IUMI has worked with the German Flag State to develop its submission, along with Bahamas, BIMCO and the Community of European Shipyards’ Associations (CESA). In a move that was first signalled in a 2017 position paper – also available via the link above – the partners call for amendments to SOLAS Chapter II-2, which sets out regulations about enhanced provisions for early fire detection and effective control of fires in containerised cargoes stowed under deck and on deck.
I have requested a copy of that submission but it is unlikely to be provided before MSC 102 meets; although organisations submitting papers can authorise them to be made public in advance, these documents were not listed in the public area of IMO’s online document repository, IMODOCS, a week after they had been submitted.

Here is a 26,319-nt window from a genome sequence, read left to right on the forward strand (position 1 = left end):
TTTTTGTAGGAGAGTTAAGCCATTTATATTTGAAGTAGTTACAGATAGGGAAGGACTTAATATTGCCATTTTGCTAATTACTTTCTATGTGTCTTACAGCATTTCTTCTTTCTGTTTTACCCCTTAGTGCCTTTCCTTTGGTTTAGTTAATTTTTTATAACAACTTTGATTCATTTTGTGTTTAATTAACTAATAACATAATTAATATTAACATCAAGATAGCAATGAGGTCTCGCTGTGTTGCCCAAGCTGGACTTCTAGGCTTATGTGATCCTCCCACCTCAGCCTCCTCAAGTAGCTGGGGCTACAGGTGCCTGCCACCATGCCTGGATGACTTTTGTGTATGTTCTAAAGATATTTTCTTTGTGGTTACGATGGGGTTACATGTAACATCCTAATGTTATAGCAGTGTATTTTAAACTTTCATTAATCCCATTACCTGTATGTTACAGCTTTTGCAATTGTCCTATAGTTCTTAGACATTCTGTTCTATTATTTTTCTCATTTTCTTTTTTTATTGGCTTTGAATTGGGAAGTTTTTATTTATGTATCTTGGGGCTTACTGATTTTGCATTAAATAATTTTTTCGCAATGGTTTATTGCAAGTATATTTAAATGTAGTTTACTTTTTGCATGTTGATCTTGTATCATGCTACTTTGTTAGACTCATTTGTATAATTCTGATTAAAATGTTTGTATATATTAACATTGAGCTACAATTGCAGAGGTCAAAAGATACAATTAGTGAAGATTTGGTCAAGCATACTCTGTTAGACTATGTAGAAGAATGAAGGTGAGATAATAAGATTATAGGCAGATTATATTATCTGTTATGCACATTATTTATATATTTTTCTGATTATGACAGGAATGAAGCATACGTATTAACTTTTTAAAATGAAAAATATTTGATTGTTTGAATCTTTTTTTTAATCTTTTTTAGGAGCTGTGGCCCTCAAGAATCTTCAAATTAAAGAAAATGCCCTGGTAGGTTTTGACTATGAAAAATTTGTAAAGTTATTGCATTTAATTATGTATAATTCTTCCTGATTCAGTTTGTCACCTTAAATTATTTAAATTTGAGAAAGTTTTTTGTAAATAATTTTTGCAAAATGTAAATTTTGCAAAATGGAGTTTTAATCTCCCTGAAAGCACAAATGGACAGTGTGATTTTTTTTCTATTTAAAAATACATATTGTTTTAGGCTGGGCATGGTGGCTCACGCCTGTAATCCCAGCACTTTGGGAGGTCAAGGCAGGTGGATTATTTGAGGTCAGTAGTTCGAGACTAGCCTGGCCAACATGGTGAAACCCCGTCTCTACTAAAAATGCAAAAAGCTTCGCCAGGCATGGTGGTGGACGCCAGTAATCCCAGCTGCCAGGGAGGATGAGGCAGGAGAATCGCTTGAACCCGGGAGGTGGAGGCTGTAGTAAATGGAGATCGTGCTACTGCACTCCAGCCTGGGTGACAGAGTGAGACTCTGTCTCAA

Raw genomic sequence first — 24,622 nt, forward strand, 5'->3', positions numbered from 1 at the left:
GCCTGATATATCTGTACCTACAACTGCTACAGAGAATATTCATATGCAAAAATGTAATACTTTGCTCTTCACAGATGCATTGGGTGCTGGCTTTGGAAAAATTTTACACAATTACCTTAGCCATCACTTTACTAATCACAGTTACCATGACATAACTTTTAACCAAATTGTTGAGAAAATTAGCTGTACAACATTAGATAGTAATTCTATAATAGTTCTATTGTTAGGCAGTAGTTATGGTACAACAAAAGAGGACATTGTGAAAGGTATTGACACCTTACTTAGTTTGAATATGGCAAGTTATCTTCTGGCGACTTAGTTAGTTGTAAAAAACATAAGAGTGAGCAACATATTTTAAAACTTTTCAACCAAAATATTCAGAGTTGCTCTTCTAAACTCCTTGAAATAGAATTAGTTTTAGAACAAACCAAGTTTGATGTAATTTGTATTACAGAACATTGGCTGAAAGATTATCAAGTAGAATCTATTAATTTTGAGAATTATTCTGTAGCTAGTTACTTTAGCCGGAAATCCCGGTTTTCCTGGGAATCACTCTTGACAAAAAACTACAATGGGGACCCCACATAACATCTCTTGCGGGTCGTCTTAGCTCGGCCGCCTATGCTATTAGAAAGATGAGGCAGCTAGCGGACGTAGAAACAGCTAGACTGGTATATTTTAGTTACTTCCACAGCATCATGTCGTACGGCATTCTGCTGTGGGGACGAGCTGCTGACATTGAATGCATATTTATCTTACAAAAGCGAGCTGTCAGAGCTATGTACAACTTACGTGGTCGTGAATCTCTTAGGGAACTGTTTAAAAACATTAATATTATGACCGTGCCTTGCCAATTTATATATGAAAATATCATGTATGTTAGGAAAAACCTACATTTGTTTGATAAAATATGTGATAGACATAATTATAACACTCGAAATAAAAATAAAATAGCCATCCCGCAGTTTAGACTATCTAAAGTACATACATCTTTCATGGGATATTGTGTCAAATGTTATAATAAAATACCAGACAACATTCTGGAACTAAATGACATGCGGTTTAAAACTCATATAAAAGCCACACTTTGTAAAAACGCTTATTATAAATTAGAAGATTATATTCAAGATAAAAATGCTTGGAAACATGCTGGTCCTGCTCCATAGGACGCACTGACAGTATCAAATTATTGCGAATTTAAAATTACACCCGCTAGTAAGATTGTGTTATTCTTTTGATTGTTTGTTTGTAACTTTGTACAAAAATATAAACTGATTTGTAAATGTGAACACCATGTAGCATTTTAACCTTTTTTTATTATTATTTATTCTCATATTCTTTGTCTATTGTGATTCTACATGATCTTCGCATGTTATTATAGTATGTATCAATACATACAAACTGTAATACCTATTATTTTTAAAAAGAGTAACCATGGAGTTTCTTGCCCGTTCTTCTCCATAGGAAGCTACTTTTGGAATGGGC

Based on the summary above, it appears that the submission will specifically address firefighting capability, yet at last week’s meeting Ms Hammer appeared to indicate that this is secondary to the more fundamental problem of mis-declared cargo. As ship sizes increase, she said, “the risk [of fires] is increasing … so we cannot only rely on dealing with mis-declaration. We also need to do something about fire protection and how to put that fire out once it occurs.”
But how is mis-declaration being dealt with? Chair of IUMI’s Cargo Committee, Sean Dalton, told the meeting that some carriers have taken “the unprecedented step of imposing fines on mis-declared cargoes” but when asked if he had any evidence of carriers actually carrying out such a threat, he could not cite a specific example. “I would expect that information is fairly tightly held,” he said.
However, there have been instances when “people who mis-declared cargo or improperly shipped hazardous materials have been held legally liable,” he added, mentioning in particular the explosion and fire on MSC Flaminia in July 2012, for which a New York court found in September 2018 that the shipper and container operator were liable.